Sometimes, I think the Washington Supreme Court just makes things up. Consider the case of Initiative 200 and the Seattle Schools.
Here is how Seattle admits first-time students to high schools. They can apply to any of the 10 schools in the city. If there is a queue, the district uses tiebreakers. The first tiebreaker is whether the student has a brother or sister there. Now, the second tiebreaker is distance from the school. Before this lawsuit, the second tiebreaker was race and the third was distance.
Seattle keeps statistics on all sorts of ethnic groups, from Gypsies to Samoans to Alaska Natives. Its racial tiebreaker recognized only two races, "white" and "nonwhite." Under this primitive mechanism, if the school was more than 75 percent "white," the "nonwhite" applicant got in. If it was more than 75 percent "nonwhite," the "white" applicant got in.
Parents sued, and the question landed at the Washington Supreme Court. The question was: Do assignments by race violate Initiative 200, which says: "The state shall not discriminate against, or grant preferential treatment to, any individual or group on the basis of race ... "
No ballot measure of the past 20 years was simpler than this. Clearly, it prohibits what Seattle Schools was doing. And yet, Justice Tom Chambers, writing for the 8-1 majority, said the racial tiebreaker was OK because it was "a racially neutral plan, which gives no race an advantage over another."
By that standard, it was also a racially neutral plan when Louisiana required passenger trains to have separate cars for "white" and "colored." So ruled the U.S. Supreme Court in 1896, when it said that compelled separation had "no tendency to destroy the legal equality of the two races."
The liberals who wield the sword of compulsion think it is very unfair to compare their warm intentions to the bad people of 1896. But they are the same in this respect: They want government to affix racial labels to Americans and order them here and there.
When asked to justify this institutional racism, liberals speak of groups. Notice that Justice Chambers writes that the Seattle plan "gives no race an advantage over another." He cannot say it gives no individual an advantage, because it does. And I-200 specifies individuals. So do our federal and state constitutions.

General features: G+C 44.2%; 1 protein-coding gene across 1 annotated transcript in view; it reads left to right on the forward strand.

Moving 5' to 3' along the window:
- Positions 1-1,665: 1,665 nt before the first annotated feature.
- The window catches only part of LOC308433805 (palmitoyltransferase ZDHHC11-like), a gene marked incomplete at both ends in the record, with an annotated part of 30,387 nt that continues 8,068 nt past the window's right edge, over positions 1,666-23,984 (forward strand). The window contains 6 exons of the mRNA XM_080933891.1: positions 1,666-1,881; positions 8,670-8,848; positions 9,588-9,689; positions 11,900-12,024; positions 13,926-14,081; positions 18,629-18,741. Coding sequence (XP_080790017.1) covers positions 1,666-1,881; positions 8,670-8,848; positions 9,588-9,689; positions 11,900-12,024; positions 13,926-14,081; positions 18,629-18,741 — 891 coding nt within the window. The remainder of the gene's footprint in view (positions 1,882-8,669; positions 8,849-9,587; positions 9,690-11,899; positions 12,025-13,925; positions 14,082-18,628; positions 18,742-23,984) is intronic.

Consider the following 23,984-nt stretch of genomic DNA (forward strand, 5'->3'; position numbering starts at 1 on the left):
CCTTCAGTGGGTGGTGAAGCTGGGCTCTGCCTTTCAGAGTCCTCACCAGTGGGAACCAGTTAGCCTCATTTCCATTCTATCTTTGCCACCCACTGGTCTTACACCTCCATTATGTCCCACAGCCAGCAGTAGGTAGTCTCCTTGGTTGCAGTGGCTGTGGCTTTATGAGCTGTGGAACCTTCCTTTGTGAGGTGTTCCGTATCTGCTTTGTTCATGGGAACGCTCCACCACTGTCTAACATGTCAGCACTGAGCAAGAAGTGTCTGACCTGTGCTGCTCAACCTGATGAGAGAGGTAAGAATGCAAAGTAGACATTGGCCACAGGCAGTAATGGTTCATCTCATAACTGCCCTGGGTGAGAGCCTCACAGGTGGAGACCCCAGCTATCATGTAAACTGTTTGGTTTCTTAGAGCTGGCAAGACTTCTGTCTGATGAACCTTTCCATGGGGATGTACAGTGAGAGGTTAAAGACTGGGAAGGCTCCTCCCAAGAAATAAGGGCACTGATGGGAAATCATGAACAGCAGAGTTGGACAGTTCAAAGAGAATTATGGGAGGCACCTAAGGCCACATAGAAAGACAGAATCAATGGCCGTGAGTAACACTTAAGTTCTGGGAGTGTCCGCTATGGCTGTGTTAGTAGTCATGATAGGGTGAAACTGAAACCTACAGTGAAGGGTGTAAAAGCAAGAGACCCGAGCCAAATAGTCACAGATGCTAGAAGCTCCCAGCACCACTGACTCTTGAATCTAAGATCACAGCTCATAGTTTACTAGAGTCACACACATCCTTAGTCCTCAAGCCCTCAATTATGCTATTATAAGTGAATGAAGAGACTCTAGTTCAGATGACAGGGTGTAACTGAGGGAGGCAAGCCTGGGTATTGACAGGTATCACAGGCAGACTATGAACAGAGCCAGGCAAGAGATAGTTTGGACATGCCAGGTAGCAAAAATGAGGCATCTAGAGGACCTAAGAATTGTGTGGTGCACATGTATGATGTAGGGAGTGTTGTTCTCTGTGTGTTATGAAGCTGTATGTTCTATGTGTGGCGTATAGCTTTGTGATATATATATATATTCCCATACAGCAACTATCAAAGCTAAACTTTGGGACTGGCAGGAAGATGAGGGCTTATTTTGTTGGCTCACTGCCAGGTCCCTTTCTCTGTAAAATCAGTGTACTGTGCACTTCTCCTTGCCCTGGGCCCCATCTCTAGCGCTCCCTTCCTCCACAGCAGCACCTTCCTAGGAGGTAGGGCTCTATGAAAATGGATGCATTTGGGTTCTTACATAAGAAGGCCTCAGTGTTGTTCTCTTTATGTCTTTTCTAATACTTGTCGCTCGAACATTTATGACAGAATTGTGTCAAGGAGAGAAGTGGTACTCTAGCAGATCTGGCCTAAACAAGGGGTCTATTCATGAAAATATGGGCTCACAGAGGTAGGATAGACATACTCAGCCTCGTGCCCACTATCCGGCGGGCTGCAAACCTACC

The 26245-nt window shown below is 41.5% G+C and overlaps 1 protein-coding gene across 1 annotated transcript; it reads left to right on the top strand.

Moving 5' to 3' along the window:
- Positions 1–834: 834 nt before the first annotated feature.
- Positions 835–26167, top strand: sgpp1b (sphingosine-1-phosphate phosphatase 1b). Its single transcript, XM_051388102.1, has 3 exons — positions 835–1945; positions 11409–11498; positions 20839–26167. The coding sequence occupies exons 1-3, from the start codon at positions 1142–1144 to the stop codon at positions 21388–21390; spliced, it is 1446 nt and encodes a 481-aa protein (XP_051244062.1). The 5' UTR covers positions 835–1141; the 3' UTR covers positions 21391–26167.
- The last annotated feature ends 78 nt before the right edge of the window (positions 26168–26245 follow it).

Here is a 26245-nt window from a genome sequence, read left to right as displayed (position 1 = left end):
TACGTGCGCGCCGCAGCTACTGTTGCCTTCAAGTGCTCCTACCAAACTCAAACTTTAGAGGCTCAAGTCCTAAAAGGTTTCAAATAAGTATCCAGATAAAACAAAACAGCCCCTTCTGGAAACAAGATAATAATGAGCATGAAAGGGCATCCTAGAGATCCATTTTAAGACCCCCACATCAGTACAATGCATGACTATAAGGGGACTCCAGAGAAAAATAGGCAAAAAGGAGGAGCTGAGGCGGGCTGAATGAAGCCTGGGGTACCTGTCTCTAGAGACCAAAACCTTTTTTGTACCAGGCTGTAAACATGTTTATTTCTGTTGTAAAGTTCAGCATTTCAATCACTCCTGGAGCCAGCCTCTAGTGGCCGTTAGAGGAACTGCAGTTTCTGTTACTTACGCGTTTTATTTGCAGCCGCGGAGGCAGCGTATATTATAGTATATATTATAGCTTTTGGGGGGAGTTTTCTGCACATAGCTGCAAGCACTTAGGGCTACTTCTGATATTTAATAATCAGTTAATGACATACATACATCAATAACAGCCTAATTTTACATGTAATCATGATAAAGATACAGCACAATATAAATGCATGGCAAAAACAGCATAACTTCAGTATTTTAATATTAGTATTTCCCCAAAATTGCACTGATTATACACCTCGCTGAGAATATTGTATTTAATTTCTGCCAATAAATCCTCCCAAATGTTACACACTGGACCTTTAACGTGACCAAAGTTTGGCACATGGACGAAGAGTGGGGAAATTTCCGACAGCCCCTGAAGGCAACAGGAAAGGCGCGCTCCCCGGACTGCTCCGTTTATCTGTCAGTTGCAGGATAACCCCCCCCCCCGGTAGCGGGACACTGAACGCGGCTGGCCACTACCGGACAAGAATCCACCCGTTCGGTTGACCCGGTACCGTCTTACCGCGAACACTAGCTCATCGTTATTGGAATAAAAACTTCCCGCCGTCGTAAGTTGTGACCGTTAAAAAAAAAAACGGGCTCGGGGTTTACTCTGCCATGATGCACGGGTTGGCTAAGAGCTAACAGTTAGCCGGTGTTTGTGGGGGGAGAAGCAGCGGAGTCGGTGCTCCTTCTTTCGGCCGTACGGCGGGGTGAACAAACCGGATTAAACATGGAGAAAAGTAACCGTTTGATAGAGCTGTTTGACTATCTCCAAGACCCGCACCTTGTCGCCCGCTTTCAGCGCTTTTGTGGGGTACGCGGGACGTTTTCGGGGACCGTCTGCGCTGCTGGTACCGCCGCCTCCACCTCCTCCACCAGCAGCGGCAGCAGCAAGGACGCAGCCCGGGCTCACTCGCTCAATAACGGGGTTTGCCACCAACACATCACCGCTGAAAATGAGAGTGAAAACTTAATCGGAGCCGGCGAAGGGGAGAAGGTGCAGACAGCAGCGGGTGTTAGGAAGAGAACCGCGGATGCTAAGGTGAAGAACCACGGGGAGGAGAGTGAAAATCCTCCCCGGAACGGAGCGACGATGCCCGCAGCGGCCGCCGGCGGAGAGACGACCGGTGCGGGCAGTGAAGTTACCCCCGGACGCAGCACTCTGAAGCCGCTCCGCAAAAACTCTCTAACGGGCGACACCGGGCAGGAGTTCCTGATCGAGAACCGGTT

The liberals justify their abandonment of America's individual-rights tradition by the overriding need for "diversity." What can one say of this? First, that a lot more people say they favor this diversity than actually seek it out; second, that Seattle already has it, more than almost any other place in the state; and third, that the racial tiebreaker does precious little to produce any more of it.
The last year in which the racial tiebreaker was used, it changed the assignments of 300 students. That is often described as "10 percent of assignments," but it is only 2 percent of all public high-school students in Seattle.
Seattle Schools used to be serious about mixing the races. Its program was called busing, and people hated it. It almost wrecked the public schools. It went on for years, and the white people in charge were too terrified to repeal it. It took a black superintendent and a black School Board member to pull the chain on it.
That left the district without institutional cover. Politically, it needed that, but in a form that a majority of the Seattle voters could stand. It needed something that sounded big but that victimized only a few. Hence, the racial tiebreaker, a program liberals can feel good about, get righteous about and go to court about, but that does almost nothing.
The perfect program for liberal Seattle.
The task of the Washington Supreme Court was to maneuver this program past a law that flatly forbade it. Done.
The case goes back now to the 9th Circuit Court of Appeals, a federal court, for a final decision. The federal courts will have to follow the Michigan ruling by Justice Sandra O'Connor, which probably means the bureaucrats who rule us will get to do what they want.
Bruce Ramsey's column appears regularly on editorial pages of The Times. His e-mail address is email@example.com